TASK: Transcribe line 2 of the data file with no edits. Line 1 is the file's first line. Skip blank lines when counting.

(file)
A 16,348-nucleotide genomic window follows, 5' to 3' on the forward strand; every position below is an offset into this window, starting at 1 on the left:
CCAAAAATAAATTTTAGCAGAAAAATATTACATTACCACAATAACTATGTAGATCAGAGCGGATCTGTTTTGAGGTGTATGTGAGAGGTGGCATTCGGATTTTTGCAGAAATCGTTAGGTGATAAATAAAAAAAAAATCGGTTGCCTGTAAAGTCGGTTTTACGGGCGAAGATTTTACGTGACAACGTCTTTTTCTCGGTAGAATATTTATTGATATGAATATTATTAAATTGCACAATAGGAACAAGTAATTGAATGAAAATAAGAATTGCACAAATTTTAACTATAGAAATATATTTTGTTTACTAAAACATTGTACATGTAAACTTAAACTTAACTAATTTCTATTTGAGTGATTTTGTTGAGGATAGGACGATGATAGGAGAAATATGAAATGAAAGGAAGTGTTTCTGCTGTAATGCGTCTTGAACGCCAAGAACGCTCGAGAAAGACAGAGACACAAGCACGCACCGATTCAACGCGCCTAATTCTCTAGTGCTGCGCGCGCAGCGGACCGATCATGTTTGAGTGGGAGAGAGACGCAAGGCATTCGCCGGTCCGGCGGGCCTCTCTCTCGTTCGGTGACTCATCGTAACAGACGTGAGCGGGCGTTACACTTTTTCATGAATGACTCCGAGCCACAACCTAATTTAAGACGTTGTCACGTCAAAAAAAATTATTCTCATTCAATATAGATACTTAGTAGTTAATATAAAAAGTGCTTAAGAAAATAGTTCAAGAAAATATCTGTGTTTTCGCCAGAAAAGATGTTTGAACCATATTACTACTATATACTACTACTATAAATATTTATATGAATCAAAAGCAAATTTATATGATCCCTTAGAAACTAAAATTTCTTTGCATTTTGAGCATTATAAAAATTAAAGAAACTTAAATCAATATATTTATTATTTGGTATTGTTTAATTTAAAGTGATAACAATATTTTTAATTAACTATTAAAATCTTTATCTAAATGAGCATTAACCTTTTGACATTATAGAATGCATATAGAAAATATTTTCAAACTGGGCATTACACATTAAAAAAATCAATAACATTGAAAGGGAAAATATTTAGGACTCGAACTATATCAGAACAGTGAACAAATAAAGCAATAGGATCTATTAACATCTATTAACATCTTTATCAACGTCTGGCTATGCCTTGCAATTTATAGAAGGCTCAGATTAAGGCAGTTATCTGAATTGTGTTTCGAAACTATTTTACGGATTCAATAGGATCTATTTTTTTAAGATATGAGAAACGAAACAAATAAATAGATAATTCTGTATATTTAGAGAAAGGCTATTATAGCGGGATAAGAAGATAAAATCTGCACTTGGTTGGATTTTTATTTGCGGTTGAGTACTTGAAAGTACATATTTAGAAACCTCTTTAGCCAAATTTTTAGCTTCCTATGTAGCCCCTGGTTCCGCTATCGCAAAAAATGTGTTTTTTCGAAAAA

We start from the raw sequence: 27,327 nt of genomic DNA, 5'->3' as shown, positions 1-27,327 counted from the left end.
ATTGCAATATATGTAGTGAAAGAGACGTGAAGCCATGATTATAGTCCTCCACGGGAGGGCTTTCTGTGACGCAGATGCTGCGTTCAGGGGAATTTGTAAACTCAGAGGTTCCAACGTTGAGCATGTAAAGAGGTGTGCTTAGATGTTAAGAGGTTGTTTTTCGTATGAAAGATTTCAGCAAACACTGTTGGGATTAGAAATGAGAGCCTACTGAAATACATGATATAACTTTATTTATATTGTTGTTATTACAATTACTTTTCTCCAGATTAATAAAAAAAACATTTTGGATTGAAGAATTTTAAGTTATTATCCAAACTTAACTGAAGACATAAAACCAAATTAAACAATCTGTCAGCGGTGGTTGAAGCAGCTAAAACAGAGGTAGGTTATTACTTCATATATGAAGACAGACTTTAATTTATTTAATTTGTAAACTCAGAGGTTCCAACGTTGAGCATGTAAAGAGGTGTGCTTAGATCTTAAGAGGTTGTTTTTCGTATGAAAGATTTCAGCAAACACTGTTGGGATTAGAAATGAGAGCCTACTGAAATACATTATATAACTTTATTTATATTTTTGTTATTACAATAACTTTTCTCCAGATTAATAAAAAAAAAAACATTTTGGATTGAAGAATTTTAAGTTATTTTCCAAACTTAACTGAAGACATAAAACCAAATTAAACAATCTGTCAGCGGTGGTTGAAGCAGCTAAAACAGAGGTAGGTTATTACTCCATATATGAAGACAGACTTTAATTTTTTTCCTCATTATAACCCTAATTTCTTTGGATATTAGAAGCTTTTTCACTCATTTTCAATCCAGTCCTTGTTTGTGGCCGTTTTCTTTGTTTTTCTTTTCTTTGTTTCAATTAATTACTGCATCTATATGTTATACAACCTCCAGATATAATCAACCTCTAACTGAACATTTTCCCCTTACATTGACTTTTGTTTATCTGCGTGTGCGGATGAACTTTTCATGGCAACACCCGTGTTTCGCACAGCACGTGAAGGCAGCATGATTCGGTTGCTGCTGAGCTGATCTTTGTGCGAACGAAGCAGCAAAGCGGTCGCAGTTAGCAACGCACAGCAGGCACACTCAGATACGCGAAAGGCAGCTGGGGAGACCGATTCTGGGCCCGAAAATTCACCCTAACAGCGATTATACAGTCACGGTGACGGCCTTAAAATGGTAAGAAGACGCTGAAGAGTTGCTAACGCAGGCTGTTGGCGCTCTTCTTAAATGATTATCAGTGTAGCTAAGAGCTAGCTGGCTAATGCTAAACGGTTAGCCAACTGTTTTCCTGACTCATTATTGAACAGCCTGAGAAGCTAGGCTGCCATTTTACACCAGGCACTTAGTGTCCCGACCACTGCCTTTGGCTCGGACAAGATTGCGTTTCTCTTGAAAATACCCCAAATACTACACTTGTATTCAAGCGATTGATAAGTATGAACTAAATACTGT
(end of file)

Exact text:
CCAAAAATAAATTTTAGCAGAAAAATATTACATTACCACAATAACTATGTAGATCAGAGCGGATCTGTTTTGAGGTGTATGTGAGAGGTGGCATTCGGATTTTTGCAGAAATCGTTAGGTGATAAATAAAAAAAAAATCGGTTGCCTGTAAAGTCGGTTTTACGGGCGAAGATTTTACGTGACAACGTCTTTTTCTCGGTAGAATATTTATTGATATGAATATTATTAAATTGCACAATAGGAACAAGTAATTGAATGAAAATAAGAATTGCACAAATTTTAACTATAGAAATATATTTTGTTTACTAAAACATTGTACATGTAAACTTAAACTTAACTAATTTCTATTTGAGTGATTTTGTTGAGGATAGGACGATGATAGGAGAAATATGAAATGAAAGGAAGTGTTTCTGCTGTAATGCGTCTTGAACGCCAAGAACGCTCGAGAAAGACAGAGACACAAGCACGCACCGATTCAACGCGCCTAATTCTCTAGTGCTGCGCGCGCAGCGGACCGATCATGTTTGAGTGGGAGAGAGACGCAAGGCATTCGCCGGTCCGGCGGGCCTCTCTCTCGTTCGGTGACTCATCGTAACAGACGTGAGCGGGCGTTACACTTTTTCATGAATGACTCCGAGCCACAACCTAATTTAAGACGTTGTCACGTCAAAAAAAATTATTCTCATTCAATATAGATACTTAGTAGTTAATATAAAAAGTGCTTAAGAAAATAGTTCAAGAAAATATCTGTGTTTTCGCCAGAAAAGATGTTTGAACCATATTACTACTATATACTACTACTATAAATATTTATATGAATCAAAAGCAAATTTATATGATCCCTTAGAAACTAAAATTTCTTTGCATTTTGAGCATTATAAAAATTAAAGAAACTTAAATCAATATATTTATTATTTGGTATTGTTTAATTTAAAGTGATAACAATATTTTTAATTAACTATTAAAATCTTTATCTAAATGAGCATTAACCTTTTGACATTATAGAATGCATATAGAAAATATTTTCAAACTGGGCATTACACATTAAAAAAATCAATAACATTGAAAGGGAAAATATTTAGGACTCGAACTATATCAGAACAGTGAACAAATAAAGCAATAGGATCTATTAACATCTATTAACATCTTTATCAACGTCTGGCTATGCCTTGCAATTTATAGAAGGCTCAGATTAAGGCAGTTATCTGAATTGTGTTTCGAAACTATTTTACGGATTCAATAGGATCTATTTTTTTAAGATATGAGAAACGAAACAAATAAATAGATAATTCTGTATATTTAGAGAAAGGCTATTATAGCGGGATAAGAAGATAAAATCTGCACTTGGTTGGATTTTTATTTGCGGTTGAGTACTTGAAAGTACATATTTAGAAACCTCTTTAGCCAAATTTTTAGCTTCCTATGTAGCCCCTGGTTCCGCTATCGCAAAAAATGTGTTTTTTCGAAAAA